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I’m in Vancouver, Canada, for the biennial meeting of the World Taxpayers Associations.

I gave a speech on why tax competition is a valuable force to constrain the greed of the political class, but warned the audience that high-tax governments and international bureaucracies are using financial protectionism to coerce low-tax jurisdictions into weakening their good policies.

But regular readers know that I pontificate far too often on that topic, so today’s column is instead about a presentation by Michael Walker, who was the founding Executive Director at Canada’s Fraser Institute.

Michael’s great contribution to the world was the creation of the Economic Freedom of the World Index, which he developed working with scholars such as Milton Friedman.

I’ve cited the EFW Index many times, particularly to bemoan how America’s score has deteriorated during the Bush-Obama years.

Today, though, we’re going to look at global trends in economic freedom, using some of the slides from Michael’s presentation. And the good news, as you can see from the green line in this first chart, is that there was a significant increase in economic freedom between 1980 and 2010.

EFW Economic Freedom(1)

The blue line, by the way, shows how much nations differed. A higher blue line means more variation (in other words, some nations with very good scores and some with very bad scores), while a lower blue lines means that nations are converging.

To really understand what’s happening, however, it’s important to look at the component parts of the EFW Index. As I wrote back in 2012:

…a country’s economic performance is governed by a wide range of policies.

Indeed, the research suggests that there are five big factors that determine prosperity, and they’re all equally important.

Rule of law and property rights

Sound money

Fiscal policy

Trade policy

Regulatory policy

So let’s look at what’s been happening in each of these areas. Keep in mind, as we look at the following charts, that 10 is the best score.

We’ll start with fiscal policy. As you can see, policy was moving in the wrong direction from 1970 to 1985, then we got two decades of pro-growth changes, but now policy is again trending in the wrong direction.

EFW Size of Government

We’re still better off than we were 30 years ago, but I’m afraid scores will continue to decline because tax rates are now heading in the wrong direction and the burden of government spending is rising in many nations.

Now let’s look at the regulatory data. The trend may not be dramatic, but it is positive. The green line is gradually rising, showing that governments are easing red tape and reducing intervention.

EFW Regulation

Moreover, there’s no sign that policy is moving in the wrong direction, at least on a global basis.

Shifting to trade, we have perhaps the biggest success story in global economic policy. Between 1980 and 200, there was a dramatic increase in the freedom to trade.

EFW Free Trade

We also see some progress on monetary policy, both in that it stopped moving in the wrong direction in 1975 and then moved in the right direction beginning in 1995.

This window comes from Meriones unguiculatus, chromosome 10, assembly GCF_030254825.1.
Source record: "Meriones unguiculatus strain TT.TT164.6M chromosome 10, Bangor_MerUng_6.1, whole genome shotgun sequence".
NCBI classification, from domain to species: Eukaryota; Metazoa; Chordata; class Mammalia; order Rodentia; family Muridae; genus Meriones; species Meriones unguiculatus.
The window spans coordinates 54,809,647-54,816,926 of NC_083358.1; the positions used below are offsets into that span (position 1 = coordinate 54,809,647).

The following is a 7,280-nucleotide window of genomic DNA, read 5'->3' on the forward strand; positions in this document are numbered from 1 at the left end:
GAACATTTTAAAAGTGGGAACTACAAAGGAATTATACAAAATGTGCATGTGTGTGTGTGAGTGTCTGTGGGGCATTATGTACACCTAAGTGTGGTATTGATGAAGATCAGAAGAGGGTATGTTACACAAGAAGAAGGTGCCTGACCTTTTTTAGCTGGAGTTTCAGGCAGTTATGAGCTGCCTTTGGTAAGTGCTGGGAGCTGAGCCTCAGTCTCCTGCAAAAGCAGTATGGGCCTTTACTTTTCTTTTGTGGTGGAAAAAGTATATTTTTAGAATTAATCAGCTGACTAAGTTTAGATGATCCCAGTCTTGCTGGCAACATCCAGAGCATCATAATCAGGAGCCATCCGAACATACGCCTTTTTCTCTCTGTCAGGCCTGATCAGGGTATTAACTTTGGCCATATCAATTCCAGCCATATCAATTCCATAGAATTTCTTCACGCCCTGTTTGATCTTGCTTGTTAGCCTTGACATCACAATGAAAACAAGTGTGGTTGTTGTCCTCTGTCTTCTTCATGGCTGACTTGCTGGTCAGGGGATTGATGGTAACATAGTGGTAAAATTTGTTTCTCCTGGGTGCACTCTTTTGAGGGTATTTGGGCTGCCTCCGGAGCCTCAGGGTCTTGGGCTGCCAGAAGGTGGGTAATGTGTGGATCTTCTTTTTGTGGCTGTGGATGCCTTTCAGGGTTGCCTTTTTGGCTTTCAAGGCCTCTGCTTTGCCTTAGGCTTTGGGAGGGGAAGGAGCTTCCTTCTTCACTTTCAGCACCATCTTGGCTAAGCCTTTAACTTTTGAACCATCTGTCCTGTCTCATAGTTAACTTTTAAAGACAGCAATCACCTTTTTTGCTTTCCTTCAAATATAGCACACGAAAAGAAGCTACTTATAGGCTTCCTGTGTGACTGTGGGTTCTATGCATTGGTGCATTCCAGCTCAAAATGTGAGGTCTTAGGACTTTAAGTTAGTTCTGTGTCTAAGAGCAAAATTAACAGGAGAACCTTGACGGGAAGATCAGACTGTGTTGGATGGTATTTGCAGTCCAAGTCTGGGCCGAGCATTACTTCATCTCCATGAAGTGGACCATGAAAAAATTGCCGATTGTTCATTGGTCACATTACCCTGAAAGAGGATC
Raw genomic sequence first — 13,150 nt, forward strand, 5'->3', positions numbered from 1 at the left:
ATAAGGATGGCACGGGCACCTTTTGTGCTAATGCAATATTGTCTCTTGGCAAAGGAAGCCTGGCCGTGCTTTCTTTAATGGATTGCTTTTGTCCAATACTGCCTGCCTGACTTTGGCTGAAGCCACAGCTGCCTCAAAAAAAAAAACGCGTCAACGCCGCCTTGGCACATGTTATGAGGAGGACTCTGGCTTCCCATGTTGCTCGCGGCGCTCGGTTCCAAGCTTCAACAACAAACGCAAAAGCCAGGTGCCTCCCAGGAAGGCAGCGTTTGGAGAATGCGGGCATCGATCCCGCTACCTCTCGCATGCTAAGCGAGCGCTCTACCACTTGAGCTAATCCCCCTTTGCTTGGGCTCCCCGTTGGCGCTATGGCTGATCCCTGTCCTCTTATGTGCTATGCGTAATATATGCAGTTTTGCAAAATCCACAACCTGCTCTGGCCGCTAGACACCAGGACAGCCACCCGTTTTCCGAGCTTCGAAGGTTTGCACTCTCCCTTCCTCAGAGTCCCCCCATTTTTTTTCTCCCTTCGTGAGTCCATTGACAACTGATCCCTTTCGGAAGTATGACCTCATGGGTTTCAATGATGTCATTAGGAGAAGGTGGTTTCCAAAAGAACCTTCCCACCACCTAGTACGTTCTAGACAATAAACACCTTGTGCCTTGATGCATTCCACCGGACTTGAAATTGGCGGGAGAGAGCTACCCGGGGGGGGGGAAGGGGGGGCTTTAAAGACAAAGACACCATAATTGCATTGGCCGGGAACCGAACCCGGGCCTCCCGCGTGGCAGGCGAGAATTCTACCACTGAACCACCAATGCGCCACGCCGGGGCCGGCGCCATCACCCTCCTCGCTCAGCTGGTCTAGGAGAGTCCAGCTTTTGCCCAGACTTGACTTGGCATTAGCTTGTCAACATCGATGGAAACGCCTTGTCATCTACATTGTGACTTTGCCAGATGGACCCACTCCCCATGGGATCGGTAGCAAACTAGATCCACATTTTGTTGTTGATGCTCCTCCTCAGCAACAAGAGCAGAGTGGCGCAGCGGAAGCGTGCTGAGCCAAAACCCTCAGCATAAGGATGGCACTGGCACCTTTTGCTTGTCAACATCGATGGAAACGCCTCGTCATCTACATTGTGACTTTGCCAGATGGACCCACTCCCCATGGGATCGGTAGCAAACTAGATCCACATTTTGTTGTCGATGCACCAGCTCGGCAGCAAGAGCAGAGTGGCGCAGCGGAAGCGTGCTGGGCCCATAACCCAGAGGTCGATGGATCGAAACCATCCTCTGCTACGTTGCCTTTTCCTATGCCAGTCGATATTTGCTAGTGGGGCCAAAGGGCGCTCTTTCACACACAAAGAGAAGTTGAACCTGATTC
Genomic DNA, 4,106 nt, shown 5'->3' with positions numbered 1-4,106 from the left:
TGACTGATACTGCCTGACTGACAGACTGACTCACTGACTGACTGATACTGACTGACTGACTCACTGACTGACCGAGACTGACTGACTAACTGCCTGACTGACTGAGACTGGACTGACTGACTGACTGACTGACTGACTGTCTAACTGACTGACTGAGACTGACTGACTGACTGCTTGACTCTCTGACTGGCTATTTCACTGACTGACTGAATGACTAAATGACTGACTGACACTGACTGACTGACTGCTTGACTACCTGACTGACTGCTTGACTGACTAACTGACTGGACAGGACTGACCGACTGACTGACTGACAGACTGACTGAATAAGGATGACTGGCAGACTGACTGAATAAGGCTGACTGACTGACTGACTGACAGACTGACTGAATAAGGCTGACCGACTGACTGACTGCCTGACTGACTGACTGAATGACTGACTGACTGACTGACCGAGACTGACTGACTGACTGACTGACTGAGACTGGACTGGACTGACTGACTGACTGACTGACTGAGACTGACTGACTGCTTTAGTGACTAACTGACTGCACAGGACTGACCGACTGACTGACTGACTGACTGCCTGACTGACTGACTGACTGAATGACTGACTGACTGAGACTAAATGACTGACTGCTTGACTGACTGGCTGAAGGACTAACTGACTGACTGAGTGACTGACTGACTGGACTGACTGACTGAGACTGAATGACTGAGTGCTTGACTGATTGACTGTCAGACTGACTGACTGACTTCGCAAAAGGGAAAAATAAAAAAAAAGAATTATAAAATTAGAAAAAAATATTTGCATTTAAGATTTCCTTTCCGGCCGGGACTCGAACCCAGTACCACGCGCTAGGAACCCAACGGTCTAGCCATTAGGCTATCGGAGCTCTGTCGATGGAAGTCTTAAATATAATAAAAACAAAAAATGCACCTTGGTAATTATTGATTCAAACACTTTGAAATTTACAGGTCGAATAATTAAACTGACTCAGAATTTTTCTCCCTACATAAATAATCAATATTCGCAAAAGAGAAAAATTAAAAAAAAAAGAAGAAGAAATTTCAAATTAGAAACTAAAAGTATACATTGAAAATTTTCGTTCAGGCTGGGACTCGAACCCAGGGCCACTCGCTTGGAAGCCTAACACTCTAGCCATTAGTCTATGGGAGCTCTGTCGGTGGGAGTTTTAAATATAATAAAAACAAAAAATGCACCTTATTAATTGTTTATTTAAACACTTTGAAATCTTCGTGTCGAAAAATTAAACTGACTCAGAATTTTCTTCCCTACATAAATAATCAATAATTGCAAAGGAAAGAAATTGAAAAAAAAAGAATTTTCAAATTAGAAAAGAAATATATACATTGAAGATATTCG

EFW Sound Money

Though I confess some skepticism about this measure. Central banks have created a lot of problems with excess liquidity, but they generally escape blame so long as easy-money policies don’t result in higher consumer prices.

This brings us to our final category. Property rights and the rule of law are very important for market economies, but unfortunately we’ve seen no long-run improvement in these key measures. Positive change between 1975 and 1995 is offset by movement in the wrong direction at other times.

EFW Rule of Law

Indeed, if we look at this next chart, which measures the distribution of scores for each category in 2010, you’ll see that nations get their lowest scores on rule of law and property rights.

EFW Five Factors

This aggregate data, while very useful, does not tell the entire story. If you look at various regions, you’ll discover that “first world” nations tend to get decent scores on rule of law and property rights while developing nations get poor scores.

Indeed, this is why the blue line in the rule of law/property rights chart is so much higher than it is for other categories. Simply stated, this is one area where there hasn’t been much convergence.

Which is a big reason why many developing nations are economic laggards, even if they get reasonably good scores in other categories.

Here’s a final chart that emphasizes that point. It shows nations that get the best scores on the size of government (left column), but then shows that many of them get very poor scores for rule of law and property rights (right column).

The fiscal burden of government is very low in nations such as Lebanon and Bangladesh, for instance, but these jurisdictions don’t attract a lot of investment or enjoy much growth because government fails to provide the right environment.

EFW Size of Government vs Rule of Law Challenge

All of which shows why Hong Kong, Singapore, and Switzerland deserve special praise. They have strong rule of law and property rights while simultaneously maintaining reasonable limits on the fiscal burden of the public sector. No wonder they are ranked first, second, and fourth in overall economic freedom.